This is a short, readable, and incisive study of the corrosive effects of corruption in one of the world's major liberal democracies. It explores the disconnect between democratic rule and undemocratic practices in Japan since the Second World War, with special attention to the corrupt practices of various prime ministers and the resulting sense of political cynicism and powerlessness among the general public.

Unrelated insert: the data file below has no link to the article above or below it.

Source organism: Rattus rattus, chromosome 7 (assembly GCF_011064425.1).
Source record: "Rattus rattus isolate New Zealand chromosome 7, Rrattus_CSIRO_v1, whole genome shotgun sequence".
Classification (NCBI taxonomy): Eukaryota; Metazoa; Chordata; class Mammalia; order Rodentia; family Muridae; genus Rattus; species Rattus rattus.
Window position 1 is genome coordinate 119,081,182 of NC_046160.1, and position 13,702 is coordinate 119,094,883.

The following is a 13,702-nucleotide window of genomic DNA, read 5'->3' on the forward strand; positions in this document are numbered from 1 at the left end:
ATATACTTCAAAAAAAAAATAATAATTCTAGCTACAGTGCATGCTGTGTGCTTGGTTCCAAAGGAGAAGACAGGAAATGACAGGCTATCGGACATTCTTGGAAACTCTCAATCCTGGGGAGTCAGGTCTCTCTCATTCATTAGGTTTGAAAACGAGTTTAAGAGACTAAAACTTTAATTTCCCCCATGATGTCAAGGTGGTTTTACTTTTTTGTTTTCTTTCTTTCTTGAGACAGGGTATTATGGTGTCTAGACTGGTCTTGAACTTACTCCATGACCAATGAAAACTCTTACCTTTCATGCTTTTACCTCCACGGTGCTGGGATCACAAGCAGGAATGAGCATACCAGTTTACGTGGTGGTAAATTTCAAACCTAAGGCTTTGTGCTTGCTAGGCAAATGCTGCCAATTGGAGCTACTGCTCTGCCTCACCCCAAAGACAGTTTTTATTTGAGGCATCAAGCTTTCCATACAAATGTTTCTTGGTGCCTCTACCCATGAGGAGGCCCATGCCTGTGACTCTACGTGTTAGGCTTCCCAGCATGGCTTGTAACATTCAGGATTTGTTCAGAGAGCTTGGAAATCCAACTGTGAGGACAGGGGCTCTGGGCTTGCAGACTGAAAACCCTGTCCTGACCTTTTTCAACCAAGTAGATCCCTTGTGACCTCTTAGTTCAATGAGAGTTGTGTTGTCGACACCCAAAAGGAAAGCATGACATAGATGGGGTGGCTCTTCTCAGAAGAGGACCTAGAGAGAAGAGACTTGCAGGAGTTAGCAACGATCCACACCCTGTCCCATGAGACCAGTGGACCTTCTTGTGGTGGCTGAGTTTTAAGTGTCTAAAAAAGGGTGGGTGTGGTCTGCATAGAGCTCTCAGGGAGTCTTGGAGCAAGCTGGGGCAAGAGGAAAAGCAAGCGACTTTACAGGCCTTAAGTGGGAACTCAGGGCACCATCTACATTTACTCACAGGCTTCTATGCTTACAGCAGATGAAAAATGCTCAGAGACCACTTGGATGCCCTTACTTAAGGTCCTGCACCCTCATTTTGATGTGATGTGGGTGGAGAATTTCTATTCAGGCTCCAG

The pre-Columbian culture of the Mississippi woodlands has received surprisingly little attention from historians. Studying this culture, which was in many respects highly advanced, opens an entirely new perspective on what we are used to thinking of as "American" history. This essay by a distinguished historian and teacher is aimed at world history classes and other classes that cover the Americas before the arrival of the Europeans.